Maps or transformations are one of the most common components in the integration processes. They act as essential translators in the decoupling between the different systems to connect. This article aims to explain how maps are processed internally by the engine of the product as we explore the map editor BizTalk Server.
This series of posts is based on the series “BizTalk Server – Basics principles of Maps” published earlier where it’s explained in detail the basic functionalities of maps and how they can be implemented. This article intends to be an introductory note for who is taking the first steps in this technology.
As explained in the previous article, when we perform a transformation in the message there are 5 basic functionalities that typically arise:
- A simple mapping of a given value (direct copy)
- Concatenation of values
- Conditional selection
- Custom scripts
- Add new values (data)
Based on these functionalities we will explain how the BizTalk Mapper Designer processes and translates these links internally. To better understand its functioning, we perform some changes to the structure of the destination schema: we add an optional element (“CivilStatus”) and intentionally disorganized its structure.
Processing model of BizTalk Maps
Although traditionally the information is extracted from the source as it is being processed, in reality in the models based on XSLT what happens is exactly the opposite: each element in the target (destination schema) causes the search for the corresponding in the source. Here’s a traditional example:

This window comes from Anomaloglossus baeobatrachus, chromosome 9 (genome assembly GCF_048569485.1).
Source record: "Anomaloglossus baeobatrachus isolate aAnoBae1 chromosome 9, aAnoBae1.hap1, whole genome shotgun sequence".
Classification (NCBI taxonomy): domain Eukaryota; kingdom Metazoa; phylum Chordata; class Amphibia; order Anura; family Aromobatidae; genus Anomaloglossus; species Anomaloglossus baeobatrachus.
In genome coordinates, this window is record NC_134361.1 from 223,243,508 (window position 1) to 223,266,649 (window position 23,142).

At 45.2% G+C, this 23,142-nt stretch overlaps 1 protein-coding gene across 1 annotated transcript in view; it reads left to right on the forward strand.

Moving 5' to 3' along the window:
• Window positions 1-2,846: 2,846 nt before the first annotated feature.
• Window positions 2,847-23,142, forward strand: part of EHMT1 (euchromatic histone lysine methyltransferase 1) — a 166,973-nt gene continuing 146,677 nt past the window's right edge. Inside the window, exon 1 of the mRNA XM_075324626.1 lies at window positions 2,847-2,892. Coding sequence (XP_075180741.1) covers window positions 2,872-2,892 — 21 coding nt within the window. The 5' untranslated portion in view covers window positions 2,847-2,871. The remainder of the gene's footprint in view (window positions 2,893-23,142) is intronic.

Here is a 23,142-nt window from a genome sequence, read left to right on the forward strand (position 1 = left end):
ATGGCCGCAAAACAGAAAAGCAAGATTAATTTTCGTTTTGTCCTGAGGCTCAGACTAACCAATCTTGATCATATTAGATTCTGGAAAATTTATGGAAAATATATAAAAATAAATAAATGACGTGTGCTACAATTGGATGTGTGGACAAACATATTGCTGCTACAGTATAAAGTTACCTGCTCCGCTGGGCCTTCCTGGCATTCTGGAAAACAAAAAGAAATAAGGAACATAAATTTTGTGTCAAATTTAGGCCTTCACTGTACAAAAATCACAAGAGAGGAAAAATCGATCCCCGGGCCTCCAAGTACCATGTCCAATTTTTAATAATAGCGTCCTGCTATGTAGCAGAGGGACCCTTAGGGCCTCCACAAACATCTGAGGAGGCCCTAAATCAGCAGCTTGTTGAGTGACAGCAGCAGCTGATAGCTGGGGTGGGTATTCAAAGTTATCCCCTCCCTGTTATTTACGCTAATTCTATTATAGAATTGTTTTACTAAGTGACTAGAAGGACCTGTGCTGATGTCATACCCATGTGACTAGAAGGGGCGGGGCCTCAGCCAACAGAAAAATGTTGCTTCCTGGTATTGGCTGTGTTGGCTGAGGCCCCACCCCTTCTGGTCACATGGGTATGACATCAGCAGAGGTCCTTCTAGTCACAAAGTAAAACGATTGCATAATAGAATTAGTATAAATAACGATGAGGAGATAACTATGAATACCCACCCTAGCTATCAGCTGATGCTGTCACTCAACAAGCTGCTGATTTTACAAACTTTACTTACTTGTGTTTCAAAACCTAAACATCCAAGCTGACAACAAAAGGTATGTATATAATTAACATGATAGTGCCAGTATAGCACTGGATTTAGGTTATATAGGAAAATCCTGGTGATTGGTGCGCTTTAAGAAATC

- The source is traveled (parsed) from beginning to end of file;
- The information is extracted from the source in the exact order that is found;
- The mapping rules are constructed as the source is traveled (parsed).
BizTalk also uses this technique in the conversions of Flat Files to XML format (Syntax Transformations, also explained in BizTalk Server – Basics principles of Maps), however, the transformations inside maps use a different approach, as we will see later in this article.
One of the important factors when using integration tools is also having in mind the existing standards format or technologies, and that’s what the creators of the product made. BizTalk works internally, almost exclusively, with XML documents, so it made sense to use a standard format to carry out this type of transformations. For that W3C defined the XSLT (Extensible Stylesheet Language Transformation) as the standard format to represent the transformations between XML documents.
This way all links and functoids that are graphically visible in the Mapper Grid are not more than a graphical representation of an XSLT document that transforms the source document in a particular format specified by the destination schema, i.e., BizTalk maps are graphical representations of XSLT documents that allow us to perform, in a simple and visual manner, transformations between XML messages.
We can say that BizTalk maps always have its focus in the final document, thereby making sense that the mapping rules to be processed in the sequence required to create the final document. When the map is compiled, these rules are translated into XPath queries and XSLT functions in order to transform the required information, i.e., the mapping rules are built from the destination (target) and not by the source as some traditional tools (or traditional models).
BizTalk maps follow the model below:
- The BizTalk mapping engine traverses the destination schema from beginning to end;
- The mapping rules are constructed and executed as links are encountered in the destination schema;
- The information is extracted from the source when a link is encountered in the destination schema.
Note: We can use an XSLT created by an external application and include it on the map inside a Scripting functoid (XSLT custom script) or by importing a XSLT file that carrying out the complete transformation of the map (of course the editor – BizTalk Mapper Designer – does not represent the graphical representations – links and functoid – in this scenario).